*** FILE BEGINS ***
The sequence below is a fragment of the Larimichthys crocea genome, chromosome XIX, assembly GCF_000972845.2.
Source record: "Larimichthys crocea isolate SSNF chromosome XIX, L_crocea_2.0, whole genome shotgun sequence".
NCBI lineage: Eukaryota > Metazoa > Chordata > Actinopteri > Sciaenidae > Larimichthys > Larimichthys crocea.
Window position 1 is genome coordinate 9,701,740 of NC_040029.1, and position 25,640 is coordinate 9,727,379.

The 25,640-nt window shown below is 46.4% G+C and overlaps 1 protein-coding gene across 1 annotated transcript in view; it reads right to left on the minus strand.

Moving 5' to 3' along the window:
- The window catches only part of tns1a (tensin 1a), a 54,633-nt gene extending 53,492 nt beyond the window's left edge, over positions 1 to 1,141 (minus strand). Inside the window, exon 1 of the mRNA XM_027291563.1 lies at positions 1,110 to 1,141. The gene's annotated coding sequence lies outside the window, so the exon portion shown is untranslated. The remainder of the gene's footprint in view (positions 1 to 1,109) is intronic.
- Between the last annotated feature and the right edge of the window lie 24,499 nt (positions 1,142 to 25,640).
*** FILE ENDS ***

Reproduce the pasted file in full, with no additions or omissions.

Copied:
The sequence below is a fragment of the Larimichthys crocea genome, chromosome XIX, assembly GCF_000972845.2.
Source record: "Larimichthys crocea isolate SSNF chromosome XIX, L_crocea_2.0, whole genome shotgun sequence".
NCBI lineage: Eukaryota > Metazoa > Chordata > Actinopteri > Sciaenidae > Larimichthys > Larimichthys crocea.
Window position 1 is genome coordinate 9,701,740 of NC_040029.1, and position 25,640 is coordinate 9,727,379.

The 25,640-nt window shown below is 46.4% G+C and overlaps 1 protein-coding gene across 1 annotated transcript in view; it reads right to left on the minus strand.

Moving 5' to 3' along the window:
- The window catches only part of tns1a (tensin 1a), a 54,633-nt gene extending 53,492 nt beyond the window's left edge, over positions 1 to 1,141 (minus strand). Inside the window, exon 1 of the mRNA XM_027291563.1 lies at positions 1,110 to 1,141. The gene's annotated coding sequence lies outside the window, so the exon portion shown is untranslated. The remainder of the gene's footprint in view (positions 1 to 1,109) is intronic.
- Between the last annotated feature and the right edge of the window lie 24,499 nt (positions 1,142 to 25,640).